I had been using SmartThings for many years and out-grown what I could automate with SmartThings Routines and Rules, so started looking at how to implement more advanced automations.
After reviewing the SmartThings Apps feature, I concluded that it was not for me. The process seems convoluted and the requirement for me to provide a web endpoint, open to the internet was a shop stopper.
So I investigated alternatives and discovered a great way to build advanced automations which, run locally, are simple to build and importantly does not require me to open up my home network to the internet.
I thought others SmartThings users would be interested in the approach.
I now build all my advanced automations using this method and tools as they are: quick to build and maintain, run on my home network and enable me to develop any automation idea, however complex.
2. Here’s how I build my Advanced Automation.
An Advanced Automation consists of two parts.
The first part of the advanced automation defines WHEN the Automation will be initiated. E.g. when a switch is turned on, or a button is pressed, or when it is manually initiated from the SmartThings App.
A set of one or more Triggers are built by creating a SmartThings Routine using the SmartThings App. Assuming you are using local edge drivers, the SmartThings Routine runs locally on your SmartThings Hub.
When the trigger conditions are met, the SmartThings routine sends a HTTP
requests, using Todd Austin’s Web Requester edge driver, to initiate
an Automation running locally on a separate, always-on, dedicated Automation Box.
The second part of the advanced automation defines the sequence of actions that are executed when the trigger event is raised.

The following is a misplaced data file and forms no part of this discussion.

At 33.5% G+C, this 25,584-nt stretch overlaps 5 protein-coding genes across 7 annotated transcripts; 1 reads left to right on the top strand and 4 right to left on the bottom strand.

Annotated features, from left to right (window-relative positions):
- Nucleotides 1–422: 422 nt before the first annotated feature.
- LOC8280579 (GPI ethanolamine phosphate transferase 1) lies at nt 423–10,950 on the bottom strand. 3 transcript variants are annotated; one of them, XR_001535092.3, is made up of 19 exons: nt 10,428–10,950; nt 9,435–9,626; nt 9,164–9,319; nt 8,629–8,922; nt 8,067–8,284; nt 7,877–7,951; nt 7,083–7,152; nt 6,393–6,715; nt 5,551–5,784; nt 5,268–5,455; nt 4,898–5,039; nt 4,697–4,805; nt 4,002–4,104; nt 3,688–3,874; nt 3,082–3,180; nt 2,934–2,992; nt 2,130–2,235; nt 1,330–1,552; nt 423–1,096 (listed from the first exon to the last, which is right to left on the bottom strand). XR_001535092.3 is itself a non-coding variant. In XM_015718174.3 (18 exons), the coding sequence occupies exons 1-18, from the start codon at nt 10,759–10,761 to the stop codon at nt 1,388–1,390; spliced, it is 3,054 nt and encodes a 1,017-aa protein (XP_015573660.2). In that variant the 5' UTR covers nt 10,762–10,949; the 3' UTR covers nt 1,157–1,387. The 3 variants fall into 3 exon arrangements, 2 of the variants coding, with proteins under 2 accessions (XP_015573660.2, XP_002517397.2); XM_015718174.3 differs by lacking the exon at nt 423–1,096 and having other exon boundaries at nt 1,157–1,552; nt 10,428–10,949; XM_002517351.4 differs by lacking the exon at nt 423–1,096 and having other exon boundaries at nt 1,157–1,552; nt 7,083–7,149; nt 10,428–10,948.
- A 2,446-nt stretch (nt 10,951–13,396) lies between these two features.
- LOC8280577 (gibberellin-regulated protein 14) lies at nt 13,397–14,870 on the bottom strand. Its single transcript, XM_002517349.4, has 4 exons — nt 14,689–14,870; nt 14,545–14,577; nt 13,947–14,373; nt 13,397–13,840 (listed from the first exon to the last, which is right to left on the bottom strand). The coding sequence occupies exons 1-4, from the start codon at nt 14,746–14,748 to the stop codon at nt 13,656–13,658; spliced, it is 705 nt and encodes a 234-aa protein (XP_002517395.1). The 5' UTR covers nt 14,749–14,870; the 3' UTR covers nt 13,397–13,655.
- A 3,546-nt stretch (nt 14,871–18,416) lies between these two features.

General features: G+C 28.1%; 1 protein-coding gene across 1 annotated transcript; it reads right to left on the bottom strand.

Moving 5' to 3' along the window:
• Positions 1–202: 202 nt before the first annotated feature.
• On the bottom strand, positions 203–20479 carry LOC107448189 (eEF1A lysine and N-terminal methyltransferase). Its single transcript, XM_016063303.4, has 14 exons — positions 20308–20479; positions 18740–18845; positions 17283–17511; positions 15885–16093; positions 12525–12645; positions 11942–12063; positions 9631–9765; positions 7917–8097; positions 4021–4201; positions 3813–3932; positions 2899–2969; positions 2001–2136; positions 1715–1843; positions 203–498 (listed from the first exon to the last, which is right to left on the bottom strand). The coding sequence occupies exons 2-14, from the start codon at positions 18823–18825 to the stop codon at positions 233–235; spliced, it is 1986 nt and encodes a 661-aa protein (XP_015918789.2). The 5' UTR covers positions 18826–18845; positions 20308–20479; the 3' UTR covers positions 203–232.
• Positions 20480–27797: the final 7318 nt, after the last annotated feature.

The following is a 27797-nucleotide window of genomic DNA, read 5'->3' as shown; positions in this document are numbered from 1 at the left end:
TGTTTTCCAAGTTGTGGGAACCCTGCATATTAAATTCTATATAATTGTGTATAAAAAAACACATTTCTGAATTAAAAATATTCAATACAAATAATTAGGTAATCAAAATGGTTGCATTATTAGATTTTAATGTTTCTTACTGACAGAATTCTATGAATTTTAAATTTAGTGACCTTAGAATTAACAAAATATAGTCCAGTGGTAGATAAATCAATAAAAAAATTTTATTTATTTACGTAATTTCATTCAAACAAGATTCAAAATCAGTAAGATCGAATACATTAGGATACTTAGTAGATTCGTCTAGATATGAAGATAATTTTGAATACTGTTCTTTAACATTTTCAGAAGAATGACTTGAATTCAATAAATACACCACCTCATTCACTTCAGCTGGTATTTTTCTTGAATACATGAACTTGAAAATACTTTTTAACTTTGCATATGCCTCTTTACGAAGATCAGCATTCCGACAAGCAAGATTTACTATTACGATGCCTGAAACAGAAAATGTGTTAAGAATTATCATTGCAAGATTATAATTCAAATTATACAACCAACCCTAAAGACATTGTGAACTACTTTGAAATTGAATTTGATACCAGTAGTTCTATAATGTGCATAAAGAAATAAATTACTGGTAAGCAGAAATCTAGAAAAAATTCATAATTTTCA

The Automation is built with the Node-RED tool and the SmartThings Node-RED library, published by Samsung, for interacting with SmartThings devices.
3.1 Motion Sensor Controlled Lighting
This is a very simple example which turns the kitchen lights on when motion is detected and turns them off when motion is no motion is detected. This automation is simple enough to be implemented with just a couple of SmartThings Routines. It is included here to demonstrate the architecture of Advanced Automations.
3.2 Smart Lounge Lighting
This is a slightly more advanced automation example that controls the lounge lighting using a simple button.
Clicking the button incrementally raises the light levels from 0% to 3%, then to 25%, then to 50%, then to 100%.
Double Clicking on the button turns the lights off.
Holding the button turns the lights to 100%
5. Why Node-RED?
I have found Node-RED to be an excellent tool for developing and running Advanced Automation. The key benefits are:
- Simple to build using graphical editor
- Open platform
- Powerful library of standard node functionality
- Easy to use external Internet APIs
- The ability to develop IOT dashboards
- Node-RED is a mature tool.
- The project was initiated in 2013 and is now on release 3.1
- Node-RED is actively being enhanced
- Large active community
- Google yields answers to common questions
- It is used extensively for industrial IOT
6. Automation Box
The key pre-requisite to harnessing the potential of Advanced Automations is to get yourself an Automation Box.
This article describes how to install node-red on a Raspberry Pi.